10 Positive Environmental
Stories from January 2022
Kaylee Brzezinski | January 31, 2022 | 6 min read
10 Good Environmental News Stories from the Past Month that will Make You Smile
January has not disappointed us in terms of good environmental news! Usually the beginning of a new year brings with it a lot of positivity and motivation. We hope that these stories are just the beginning of year full of positive impact for people and the planet! This month was full of conservation successes, new discoveries — and even Rihanna got into the mix, but you'll have to read on to hear more about that!
So let's start the year off right with some GOOD NEWS!
2021 was a year of ups and downs. But despite the challenges presented by the ongoing Covid-19 pandemic, we managed to plant 23,588,232 trees in 42 countries around the world. We're so proud to continue our journey of incredible growth year over year by planting over 2x the trees we did in 2020. But it's the individual stories, the poignant details that, when the days are long and the obstacles many, warm our hearts and strengthen our resolve to continue our work restoring, one tree at a time, our global forest.
Mexico is a resting place for the migration of Monarch butterflies, one of nature's most important pollinators. Scientists are conducting an experiment to help restore endemic (found nowhere else) trees, which provide critical habitat to Monarch butterflies. A mix of natural restoration, soil conservation and active reforestation are being used for a natural remediation of the landscape. This holistic approach should assist natural regeneration where the environment no longer allowed for it to occur.
After an 18 year absence, endangered salmon have returned to a Bay Area stream! Coho salmon have not been spotted in the Montezuma Creek since 2004. Thanks to conservation efforts like dam removals, installation of fish-friendly culverts and more, the fish were able to flow through previously impassible areas to reach their ancestral spawning grounds when heavy January rains dramatically increased water flows!
A deep dive under the sea that was initially intended to explore a shipwreck ended with an exciting discovery: a juvenile bigfin squid was spotted about 6,212 meters below the ocean's surface. What's fascinating about this sighting is that it implies that the ecological web of squids is much larger than previously thought — and that there's likely a lot more life than we had thought in the mysterious ocean deep.
In collaboration with Green Forests Work, One Tree Planted is reforesting about 800 acres of formerly mined lands in Pennsylvania, and we expect this area to sequester about 80,000 metric tons of CO2 after 50 years. This work is collaborative and brings many different organizations and interests together. The Appalachian region has some of the richest temperate forests in the world. Coal mining has been an economic driver since the 1700's and 1800’s, but has wrought major impacts on the environment and local communities, including habitat loss, water and air pollution, and safety issues. This initiative will help bring life back to degraded land.
Researchers have been working tirelessly on the ground in 90 countries to retrieve data on 38 million trees. Their study found that there are about 14% more tree species than previously thought. “It is a massive effort for the whole world to document our forests,” said Jingjing Liang, a lead author of the paper and professor of quantitative forest ecology at Purdue University in Indiana, US. “Counting the number of tree species worldwide is like a puzzle with pieces spreading all over the world. We solved it together as a team, each sharing our own piece.”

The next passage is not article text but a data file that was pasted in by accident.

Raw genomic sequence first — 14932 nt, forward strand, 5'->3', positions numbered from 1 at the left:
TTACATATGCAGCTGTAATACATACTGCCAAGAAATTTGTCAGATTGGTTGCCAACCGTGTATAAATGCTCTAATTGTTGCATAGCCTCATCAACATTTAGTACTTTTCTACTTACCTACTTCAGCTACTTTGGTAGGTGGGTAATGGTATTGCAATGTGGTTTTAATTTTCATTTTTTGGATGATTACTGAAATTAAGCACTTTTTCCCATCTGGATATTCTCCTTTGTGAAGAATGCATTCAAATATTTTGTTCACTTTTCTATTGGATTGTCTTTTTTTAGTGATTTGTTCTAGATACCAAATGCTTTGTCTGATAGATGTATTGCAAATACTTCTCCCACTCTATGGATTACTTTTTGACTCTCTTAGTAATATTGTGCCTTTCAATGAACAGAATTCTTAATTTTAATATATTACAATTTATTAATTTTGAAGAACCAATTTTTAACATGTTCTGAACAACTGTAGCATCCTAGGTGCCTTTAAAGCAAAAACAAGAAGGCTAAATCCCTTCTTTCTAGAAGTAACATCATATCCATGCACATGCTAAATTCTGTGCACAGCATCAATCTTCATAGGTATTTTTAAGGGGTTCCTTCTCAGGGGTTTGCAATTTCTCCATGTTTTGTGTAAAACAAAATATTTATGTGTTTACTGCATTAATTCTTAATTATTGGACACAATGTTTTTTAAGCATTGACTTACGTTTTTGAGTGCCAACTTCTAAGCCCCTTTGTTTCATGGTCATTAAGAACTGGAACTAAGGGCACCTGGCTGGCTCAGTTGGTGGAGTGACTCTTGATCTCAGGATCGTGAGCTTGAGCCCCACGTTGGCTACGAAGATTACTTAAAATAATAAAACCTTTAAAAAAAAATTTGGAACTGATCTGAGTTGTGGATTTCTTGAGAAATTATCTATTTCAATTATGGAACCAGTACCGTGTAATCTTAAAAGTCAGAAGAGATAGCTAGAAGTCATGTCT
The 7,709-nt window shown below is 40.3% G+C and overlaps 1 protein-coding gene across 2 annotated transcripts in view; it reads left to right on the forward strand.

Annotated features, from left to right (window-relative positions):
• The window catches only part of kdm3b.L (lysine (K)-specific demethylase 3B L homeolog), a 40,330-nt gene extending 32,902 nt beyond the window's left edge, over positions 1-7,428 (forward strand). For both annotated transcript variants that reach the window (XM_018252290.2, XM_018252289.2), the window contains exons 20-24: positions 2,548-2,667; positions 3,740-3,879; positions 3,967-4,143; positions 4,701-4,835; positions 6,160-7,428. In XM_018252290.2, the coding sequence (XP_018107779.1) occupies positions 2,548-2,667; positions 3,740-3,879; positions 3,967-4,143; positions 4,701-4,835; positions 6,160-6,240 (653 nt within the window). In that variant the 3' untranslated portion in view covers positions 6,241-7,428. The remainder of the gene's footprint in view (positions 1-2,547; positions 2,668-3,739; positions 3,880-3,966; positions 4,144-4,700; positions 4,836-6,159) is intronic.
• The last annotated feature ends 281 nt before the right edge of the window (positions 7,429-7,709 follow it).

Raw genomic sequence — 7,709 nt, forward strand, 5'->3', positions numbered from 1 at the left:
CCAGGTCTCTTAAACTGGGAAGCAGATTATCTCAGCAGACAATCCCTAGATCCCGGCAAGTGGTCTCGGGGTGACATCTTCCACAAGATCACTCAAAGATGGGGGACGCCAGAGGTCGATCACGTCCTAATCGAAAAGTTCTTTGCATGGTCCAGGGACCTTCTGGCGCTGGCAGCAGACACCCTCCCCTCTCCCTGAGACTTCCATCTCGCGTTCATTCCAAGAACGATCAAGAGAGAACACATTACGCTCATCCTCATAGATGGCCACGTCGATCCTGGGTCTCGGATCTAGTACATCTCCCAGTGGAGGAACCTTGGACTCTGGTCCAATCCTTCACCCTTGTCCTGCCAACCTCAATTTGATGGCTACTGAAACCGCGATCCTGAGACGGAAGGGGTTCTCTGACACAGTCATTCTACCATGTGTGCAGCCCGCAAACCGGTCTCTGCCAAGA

The music mogul Rihanna has donated $15 million to organizations dedicated to climate justice. Rihanna is originally from Barbados, which, given the frequency and intensity of hurricanes experienced by the Carribean, is part of why this cause is important to her. Her donation is in collaboration with the #StartSmall campaign started by the co-founder of Twitter, Jack Dorsey which aims to provide grants to 18 grassroots organizations that focus on climate justice in the U.S. and the Caribbean.
Over 500 acres of California redwood forest has been returned to Indigenous tribes that it was taken from generations ago. The land, formerly known as Andersonia West, has been donated to the Intertribal Sinkyone Wilderness Council. The council consists of 10 Northern California tribal nations. The transfer will allow the tribes, who are Indigenous to the land, to not only reclaim it but also rename it. "Renaming the property Tc'ih-Léh-Dûñ lets people know that it's a sacred place; it's a place for our Native people," Sinkyone Council board member and tribal citizen Crista Ray said in a statement. "It lets them know that there was a language and that there was a people who lived there long before now."
We don't think this will be a surprise to any of you, but new research suggests that ancient trees provide much more to the overall forest ecosystem than previously known. The report shows that old and ancient trees significantly affect the overall genetic diversity and composition of the surrounding forest. Typically these trees are more than 10 to 20 times older than the average tree in the surrounding forest community. The evidence also shows that these ancient trees contribute to evolutionary processes, which are critical to the long-term survival of all forests.